A Coal/Nuclear/Solar Energy Faceoff That Is Almost Real

Seth Schiesel wrote a fascinating piece in the Times about a new collaboration between game maker Electronic Arts and the energy company BP in designing the latest version of E.A.’s SimCity computer game. In case you don’t know, SimCity “focuses on building and managing a modern metropolis.” As Schiesel tells us, “coping with environmental pollution has long been part of the series.”

That’s where BP comes in: helping to design game choices for generating electricity, which means considering cost, capacity, public response, and various externalities such as pollution.

So while designing your city, you choose between coal-fired plants, solar power, and nuclear power:

For instance, for most players the most economically efficient way to power their virtual cities may be with coal plants, which produce 500 units of electricity and cost 3,000 simoleons, the game’s currency, to build. Coal plants, however, produce large amounts of pollution, which can lead to natural disasters like droughts, and they also reduce the happiness of the city’s nearby citizens, which in turn causes them to produce less tax revenue.

On the other hand, a solar farm in the game has no negative side effects and also costs 3,000 simoleons but produces only 100 units of electricity, a mere fifth of the coal plant’s output. (A nuclear plant costs a whopping 30,000 simoleons, produces 1,500 units of power and zero emissions, but reduces the happiness of nearby citizens nonetheless.)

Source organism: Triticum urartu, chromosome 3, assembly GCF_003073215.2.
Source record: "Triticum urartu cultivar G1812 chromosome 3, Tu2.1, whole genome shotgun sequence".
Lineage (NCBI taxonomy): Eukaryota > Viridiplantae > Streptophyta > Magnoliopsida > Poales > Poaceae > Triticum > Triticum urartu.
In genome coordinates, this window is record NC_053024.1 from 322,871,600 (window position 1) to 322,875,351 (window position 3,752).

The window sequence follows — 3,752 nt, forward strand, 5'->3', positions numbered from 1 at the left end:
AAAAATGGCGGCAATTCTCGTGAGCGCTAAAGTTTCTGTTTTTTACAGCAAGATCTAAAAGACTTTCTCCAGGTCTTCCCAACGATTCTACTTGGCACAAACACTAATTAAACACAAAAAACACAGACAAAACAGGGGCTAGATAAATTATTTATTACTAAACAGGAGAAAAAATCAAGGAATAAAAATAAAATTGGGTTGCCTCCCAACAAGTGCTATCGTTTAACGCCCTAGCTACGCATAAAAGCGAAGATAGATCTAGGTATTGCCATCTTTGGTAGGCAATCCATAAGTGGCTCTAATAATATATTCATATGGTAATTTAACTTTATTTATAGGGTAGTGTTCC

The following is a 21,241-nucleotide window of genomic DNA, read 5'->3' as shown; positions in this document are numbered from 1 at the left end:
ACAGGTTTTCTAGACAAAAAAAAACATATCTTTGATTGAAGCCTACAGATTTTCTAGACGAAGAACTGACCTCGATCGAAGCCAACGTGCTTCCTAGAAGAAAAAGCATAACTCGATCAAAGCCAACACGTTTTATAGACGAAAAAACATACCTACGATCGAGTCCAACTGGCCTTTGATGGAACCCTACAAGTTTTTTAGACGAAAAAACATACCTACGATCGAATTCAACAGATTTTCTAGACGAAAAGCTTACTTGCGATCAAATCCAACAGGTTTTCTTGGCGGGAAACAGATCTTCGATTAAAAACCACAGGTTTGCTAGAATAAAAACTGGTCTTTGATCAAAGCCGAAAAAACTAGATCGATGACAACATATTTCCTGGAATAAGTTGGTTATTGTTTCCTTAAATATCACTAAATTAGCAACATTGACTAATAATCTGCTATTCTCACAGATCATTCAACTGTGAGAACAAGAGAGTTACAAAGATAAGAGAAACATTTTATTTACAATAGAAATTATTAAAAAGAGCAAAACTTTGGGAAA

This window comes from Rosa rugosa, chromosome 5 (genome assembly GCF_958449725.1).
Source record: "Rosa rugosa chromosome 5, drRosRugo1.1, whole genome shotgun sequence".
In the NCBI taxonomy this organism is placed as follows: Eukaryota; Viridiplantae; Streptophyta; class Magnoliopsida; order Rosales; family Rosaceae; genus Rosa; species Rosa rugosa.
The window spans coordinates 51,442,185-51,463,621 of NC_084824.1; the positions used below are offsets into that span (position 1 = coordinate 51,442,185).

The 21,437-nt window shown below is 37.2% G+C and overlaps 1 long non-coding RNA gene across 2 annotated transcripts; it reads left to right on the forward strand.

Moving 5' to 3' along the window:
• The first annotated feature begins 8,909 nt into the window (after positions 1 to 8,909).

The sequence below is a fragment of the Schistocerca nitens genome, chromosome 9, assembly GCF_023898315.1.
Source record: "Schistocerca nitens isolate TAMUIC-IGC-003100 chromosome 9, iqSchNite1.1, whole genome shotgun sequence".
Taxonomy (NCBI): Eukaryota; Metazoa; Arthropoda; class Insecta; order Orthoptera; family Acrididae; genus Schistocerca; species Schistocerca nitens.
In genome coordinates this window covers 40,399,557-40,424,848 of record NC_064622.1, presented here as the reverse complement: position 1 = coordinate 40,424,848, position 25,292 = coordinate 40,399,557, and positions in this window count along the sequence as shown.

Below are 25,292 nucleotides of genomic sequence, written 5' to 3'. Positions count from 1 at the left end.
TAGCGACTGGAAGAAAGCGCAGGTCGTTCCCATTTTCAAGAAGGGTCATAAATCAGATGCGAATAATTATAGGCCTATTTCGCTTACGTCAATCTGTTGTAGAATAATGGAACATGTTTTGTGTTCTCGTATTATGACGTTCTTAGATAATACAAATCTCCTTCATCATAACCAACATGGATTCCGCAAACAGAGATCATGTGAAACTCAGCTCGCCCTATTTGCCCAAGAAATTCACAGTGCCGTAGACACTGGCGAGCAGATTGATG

I don’t know how much a nuclear plant reduces happiness, but as we wrote recently, that number may be falling, whatever it is.

To me, the most interesting part of Schiesel’s article concerns the issue that prompted us to write the nuclear article linked above: for all the attention paid to transportation emissions in this country, it is the generation of electricity that should probably be at the top of any carbon-reducing agenda:

“We want people to understand the climate issue a bit better and understand that there are twice as many greenhouse emissions from generating electricity than from all forms of transport combined,” [Carol] Battershell [a BP vice president for alternative energy] said in an interview.

If you want to be skeptical, you’d say, “Well, of course it serves BP well to point to electricity as a bigger villain than transportation” — and you might also note, as Schiesel does, that “relatively clean systems like wind farms, natural gas plants and solar farms are branded with the BP logo [in SimCity], while the dirty options like coal are not.”

Furthermore, Ms. Battershell — and boy oh boy, is that an aptonym or what? — seems to be considerably overstating her argument, at least for the U.S. According to the Energy Information Administration data found here, electricity produces about 40 percent of our energy-related CO2 emissions versus the 33 percent produced by the transportation sector.

Still, it will be interesting to see if SimCity users can help lead the charge to recognize that a few fewer coal-burning plants would probably do away with as many emissions as a few million Priuses.